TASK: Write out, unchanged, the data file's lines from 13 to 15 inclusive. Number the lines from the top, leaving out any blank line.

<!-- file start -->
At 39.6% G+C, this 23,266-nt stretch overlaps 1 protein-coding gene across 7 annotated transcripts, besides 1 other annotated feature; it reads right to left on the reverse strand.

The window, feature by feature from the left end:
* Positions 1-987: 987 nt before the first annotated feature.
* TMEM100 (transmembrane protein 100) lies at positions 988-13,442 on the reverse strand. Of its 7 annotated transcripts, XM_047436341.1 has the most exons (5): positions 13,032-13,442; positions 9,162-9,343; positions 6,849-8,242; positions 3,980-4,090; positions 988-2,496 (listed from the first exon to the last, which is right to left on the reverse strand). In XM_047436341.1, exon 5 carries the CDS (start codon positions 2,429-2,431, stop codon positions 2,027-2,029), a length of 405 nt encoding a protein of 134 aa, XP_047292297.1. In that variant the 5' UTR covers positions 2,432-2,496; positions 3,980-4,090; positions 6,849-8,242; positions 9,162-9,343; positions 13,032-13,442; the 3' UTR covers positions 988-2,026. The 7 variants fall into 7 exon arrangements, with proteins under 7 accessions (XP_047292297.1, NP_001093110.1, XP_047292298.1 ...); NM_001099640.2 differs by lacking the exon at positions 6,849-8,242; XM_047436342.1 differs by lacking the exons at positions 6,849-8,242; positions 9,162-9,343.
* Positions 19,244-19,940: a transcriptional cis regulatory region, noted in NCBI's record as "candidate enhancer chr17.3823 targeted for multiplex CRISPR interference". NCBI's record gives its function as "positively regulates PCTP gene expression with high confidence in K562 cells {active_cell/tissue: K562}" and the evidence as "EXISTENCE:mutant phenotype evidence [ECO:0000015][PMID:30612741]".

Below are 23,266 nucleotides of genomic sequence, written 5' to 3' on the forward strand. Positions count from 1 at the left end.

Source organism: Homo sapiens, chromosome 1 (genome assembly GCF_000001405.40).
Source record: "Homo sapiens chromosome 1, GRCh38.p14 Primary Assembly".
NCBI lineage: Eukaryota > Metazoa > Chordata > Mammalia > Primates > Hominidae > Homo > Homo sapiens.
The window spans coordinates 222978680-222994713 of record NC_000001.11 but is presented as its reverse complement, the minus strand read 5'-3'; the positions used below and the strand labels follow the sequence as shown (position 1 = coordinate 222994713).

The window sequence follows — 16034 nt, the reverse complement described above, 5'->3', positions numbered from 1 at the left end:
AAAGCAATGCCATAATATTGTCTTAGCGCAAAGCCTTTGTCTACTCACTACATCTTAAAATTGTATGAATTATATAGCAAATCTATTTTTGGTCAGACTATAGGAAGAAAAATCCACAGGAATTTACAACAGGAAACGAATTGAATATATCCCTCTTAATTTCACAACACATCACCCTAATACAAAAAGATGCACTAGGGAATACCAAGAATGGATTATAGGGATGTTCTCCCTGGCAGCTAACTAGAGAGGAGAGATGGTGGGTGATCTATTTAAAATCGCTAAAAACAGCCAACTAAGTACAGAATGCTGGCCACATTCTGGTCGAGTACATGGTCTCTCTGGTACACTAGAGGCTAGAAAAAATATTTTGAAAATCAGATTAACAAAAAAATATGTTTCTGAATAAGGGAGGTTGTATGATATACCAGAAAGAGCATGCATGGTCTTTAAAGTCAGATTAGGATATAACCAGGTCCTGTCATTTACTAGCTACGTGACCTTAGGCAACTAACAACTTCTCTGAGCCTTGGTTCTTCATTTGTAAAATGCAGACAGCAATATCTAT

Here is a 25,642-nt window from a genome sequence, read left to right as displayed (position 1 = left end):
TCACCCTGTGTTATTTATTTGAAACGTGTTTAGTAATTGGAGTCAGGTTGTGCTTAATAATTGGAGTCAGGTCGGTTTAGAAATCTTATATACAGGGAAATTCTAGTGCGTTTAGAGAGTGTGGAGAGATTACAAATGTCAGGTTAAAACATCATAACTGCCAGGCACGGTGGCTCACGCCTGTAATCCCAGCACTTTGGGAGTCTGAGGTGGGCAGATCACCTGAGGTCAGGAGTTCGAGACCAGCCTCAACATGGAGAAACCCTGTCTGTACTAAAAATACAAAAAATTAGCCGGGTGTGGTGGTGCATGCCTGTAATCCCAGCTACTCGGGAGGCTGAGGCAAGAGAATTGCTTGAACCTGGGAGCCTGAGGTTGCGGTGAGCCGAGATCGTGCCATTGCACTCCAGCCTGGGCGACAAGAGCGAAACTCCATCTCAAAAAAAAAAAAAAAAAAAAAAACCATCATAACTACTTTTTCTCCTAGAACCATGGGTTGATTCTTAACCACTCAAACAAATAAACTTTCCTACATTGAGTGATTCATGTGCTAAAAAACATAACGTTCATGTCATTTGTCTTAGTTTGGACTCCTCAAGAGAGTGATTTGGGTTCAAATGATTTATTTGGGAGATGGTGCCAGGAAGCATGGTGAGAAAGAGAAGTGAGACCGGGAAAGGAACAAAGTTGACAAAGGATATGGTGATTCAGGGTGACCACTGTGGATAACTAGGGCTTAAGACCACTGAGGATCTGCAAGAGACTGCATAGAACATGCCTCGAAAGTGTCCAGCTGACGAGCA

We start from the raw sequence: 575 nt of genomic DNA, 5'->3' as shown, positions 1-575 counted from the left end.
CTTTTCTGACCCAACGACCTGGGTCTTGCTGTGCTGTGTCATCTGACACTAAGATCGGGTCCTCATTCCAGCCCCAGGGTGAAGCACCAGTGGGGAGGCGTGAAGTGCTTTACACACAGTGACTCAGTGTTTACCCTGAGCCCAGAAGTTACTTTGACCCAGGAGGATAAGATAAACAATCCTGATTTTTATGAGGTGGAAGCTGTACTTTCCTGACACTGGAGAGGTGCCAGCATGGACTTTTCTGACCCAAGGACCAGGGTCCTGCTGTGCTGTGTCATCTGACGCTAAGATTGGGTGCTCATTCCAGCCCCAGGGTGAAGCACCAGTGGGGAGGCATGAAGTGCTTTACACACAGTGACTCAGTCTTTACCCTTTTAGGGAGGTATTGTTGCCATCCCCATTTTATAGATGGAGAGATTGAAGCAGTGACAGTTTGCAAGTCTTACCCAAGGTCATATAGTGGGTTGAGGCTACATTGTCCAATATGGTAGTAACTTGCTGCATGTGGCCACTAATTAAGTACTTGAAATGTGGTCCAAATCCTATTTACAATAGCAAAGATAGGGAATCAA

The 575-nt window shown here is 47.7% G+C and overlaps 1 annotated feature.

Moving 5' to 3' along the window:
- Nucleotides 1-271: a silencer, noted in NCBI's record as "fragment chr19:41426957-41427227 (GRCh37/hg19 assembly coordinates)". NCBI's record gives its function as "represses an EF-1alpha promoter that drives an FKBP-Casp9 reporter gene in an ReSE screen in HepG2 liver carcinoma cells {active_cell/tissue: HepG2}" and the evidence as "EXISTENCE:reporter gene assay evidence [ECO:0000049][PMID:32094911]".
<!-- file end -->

Here is a 25,642-nt window from a genome sequence, read left to right as displayed (position 1 = left end):
TCACCCTGTGTTATTTATTTGAAACGTGTTTAGTAATTGGAGTCAGGTTGTGCTTAATAATTGGAGTCAGGTCGGTTTAGAAATCTTATATACAGGGAAATTCTAGTGCGTTTAGAGAGTGTGGAGAGATTACAAATGTCAGGTTAAAACATCATAACTGCCAGGCACGGTGGCTCACGCCTGTAATCCCAGCACTTTGGGAGTCTGAGGTGGGCAGATCACCTGAGGTCAGGAGTTCGAGACCAGCCTCAACATGGAGAAACCCTGTCTGTACTAAAAATACAAAAAATTAGCCGGGTGTGGTGGTGCATGCCTGTAATCCCAGCTACTCGGGAGGCTGAGGCAAGAGAATTGCTTGAACCTGGGAGCCTGAGGTTGCGGTGAGCCGAGATCGTGCCATTGCACTCCAGCCTGGGCGACAAGAGCGAAACTCCATCTCAAAAAAAAAAAAAAAAAAAAAAACCATCATAACTACTTTTTCTCCTAGAACCATGGGTTGATTCTTAACCACTCAAACAAATAAACTTTCCTACATTGAGTGATTCATGTGCTAAAAAACATAACGTTCATGTCATTTGTCTTAGTTTGGACTCCTCAAGAGAGTGATTTGGGTTCAAATGATTTATTTGGGAGATGGTGCCAGGAAGCATGGTGAGAAAGAGAAGTGAGACCGGGAAAGGAACAAAGTTGACAAAGGATATGGTGATTCAGGGTGACCACTGTGGATAACTAGGGCTTAAGACCACTGAGGATCTGCAAGAGACTGCATAGAACATGCCTCGAAAGTGTCCAGCTGACGAGCA

We start from the raw sequence: 575 nt of genomic DNA, 5'->3' as shown, positions 1-575 counted from the left end.